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Poem-a-Day

Crabapples

CRABAPPLES

I remember their ugliness
Like girls in class
Who were kind to me
The tree held them
Out to us like beggars
Outside a church
Selling portraits of saints
Torn out of books
Smiling we shook
Our heads and went on past
Into the cool kitchen
To eat sweet store-bought apples
Granny Smiths and Honeycrisps
That had been picked green
And gassed red in the trucks
But some days we'd stop
And take a crabapple
Shaped like a cramp
In our hands
Wary of worms
We turned and turned them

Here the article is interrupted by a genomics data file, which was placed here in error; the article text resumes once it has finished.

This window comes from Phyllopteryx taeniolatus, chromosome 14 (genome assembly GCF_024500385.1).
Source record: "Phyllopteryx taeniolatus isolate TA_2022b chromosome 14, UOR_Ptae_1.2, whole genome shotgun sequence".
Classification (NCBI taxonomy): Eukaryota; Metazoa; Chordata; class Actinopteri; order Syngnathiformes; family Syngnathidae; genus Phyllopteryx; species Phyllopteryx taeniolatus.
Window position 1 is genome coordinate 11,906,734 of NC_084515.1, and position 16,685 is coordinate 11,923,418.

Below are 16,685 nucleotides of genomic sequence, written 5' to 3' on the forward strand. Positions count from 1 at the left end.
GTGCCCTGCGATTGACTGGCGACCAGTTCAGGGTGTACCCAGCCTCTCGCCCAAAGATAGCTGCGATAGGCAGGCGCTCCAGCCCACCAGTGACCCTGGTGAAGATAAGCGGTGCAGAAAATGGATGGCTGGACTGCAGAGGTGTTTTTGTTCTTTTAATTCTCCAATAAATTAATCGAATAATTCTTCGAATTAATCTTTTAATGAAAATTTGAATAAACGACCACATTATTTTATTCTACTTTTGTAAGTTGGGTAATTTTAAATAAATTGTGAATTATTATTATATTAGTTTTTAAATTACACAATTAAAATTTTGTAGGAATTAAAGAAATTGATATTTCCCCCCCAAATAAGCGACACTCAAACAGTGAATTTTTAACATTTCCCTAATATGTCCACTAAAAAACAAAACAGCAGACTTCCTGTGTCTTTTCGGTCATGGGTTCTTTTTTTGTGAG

Like Adam and Eve
Resisting temptation
Before taking the bite
That exiled us all
Sour and mealy
They dried out our mouths
So that we spat cotton
In a pantomime of autumn
We dropped them
Down through the bee-hum
Into the cidery mash
The lawnmower had made
The shape of our mouths
Browning in the grass
The color of regret
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